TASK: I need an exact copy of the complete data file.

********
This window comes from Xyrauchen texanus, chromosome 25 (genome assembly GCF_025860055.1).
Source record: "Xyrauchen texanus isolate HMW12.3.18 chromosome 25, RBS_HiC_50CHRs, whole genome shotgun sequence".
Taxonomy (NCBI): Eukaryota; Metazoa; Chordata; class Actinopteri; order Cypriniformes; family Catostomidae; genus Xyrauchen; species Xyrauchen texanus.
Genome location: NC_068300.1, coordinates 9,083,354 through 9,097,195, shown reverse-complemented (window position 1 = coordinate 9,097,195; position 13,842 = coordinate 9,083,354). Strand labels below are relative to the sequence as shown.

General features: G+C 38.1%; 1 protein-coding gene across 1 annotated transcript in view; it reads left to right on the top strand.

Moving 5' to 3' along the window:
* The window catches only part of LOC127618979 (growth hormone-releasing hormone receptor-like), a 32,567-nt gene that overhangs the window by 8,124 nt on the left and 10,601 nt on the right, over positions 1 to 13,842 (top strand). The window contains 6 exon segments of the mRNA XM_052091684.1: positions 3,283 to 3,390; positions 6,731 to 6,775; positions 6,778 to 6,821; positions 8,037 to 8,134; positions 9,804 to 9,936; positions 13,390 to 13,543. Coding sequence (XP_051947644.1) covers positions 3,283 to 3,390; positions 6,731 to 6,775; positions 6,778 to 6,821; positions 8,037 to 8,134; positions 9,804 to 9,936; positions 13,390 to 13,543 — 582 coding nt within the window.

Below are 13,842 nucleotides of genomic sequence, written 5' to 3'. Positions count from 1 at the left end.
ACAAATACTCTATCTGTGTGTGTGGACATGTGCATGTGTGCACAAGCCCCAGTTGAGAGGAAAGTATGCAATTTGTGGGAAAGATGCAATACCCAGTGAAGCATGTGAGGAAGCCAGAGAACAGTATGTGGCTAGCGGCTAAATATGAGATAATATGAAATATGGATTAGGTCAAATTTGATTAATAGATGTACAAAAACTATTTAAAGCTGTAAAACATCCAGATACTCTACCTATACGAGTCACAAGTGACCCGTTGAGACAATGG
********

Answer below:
This window comes from Xyrauchen texanus, chromosome 25 (genome assembly GCF_025860055.1).
Source record: "Xyrauchen texanus isolate HMW12.3.18 chromosome 25, RBS_HiC_50CHRs, whole genome shotgun sequence".
Taxonomy (NCBI): Eukaryota; Metazoa; Chordata; class Actinopteri; order Cypriniformes; family Catostomidae; genus Xyrauchen; species Xyrauchen texanus.
Genome location: NC_068300.1, coordinates 9,083,354 through 9,097,195, shown reverse-complemented (window position 1 = coordinate 9,097,195; position 13,842 = coordinate 9,083,354). Strand labels below are relative to the sequence as shown.

General features: G+C 38.1%; 1 protein-coding gene across 1 annotated transcript in view; it reads left to right on the top strand.

Moving 5' to 3' along the window:
* The window catches only part of LOC127618979 (growth hormone-releasing hormone receptor-like), a 32,567-nt gene that overhangs the window by 8,124 nt on the left and 10,601 nt on the right, over positions 1 to 13,842 (top strand). The window contains 6 exon segments of the mRNA XM_052091684.1: positions 3,283 to 3,390; positions 6,731 to 6,775; positions 6,778 to 6,821; positions 8,037 to 8,134; positions 9,804 to 9,936; positions 13,390 to 13,543. Coding sequence (XP_051947644.1) covers positions 3,283 to 3,390; positions 6,731 to 6,775; positions 6,778 to 6,821; positions 8,037 to 8,134; positions 9,804 to 9,936; positions 13,390 to 13,543 — 582 coding nt within the window.

Below are 13,842 nucleotides of genomic sequence, written 5' to 3'. Positions count from 1 at the left end.
ACAAATACTCTATCTGTGTGTGTGGACATGTGCATGTGTGCACAAGCCCCAGTTGAGAGGAAAGTATGCAATTTGTGGGAAAGATGCAATACCCAGTGAAGCATGTGAGGAAGCCAGAGAACAGTATGTGGCTAGCGGCTAAATATGAGATAATATGAAATATGGATTAGGTCAAATTTGATTAATAGATGTACAAAAACTATTTAAAGCTGTAAAACATCCAGATACTCTACCTATACGAGTCACAAGTGACCCGTTGAGACAATGG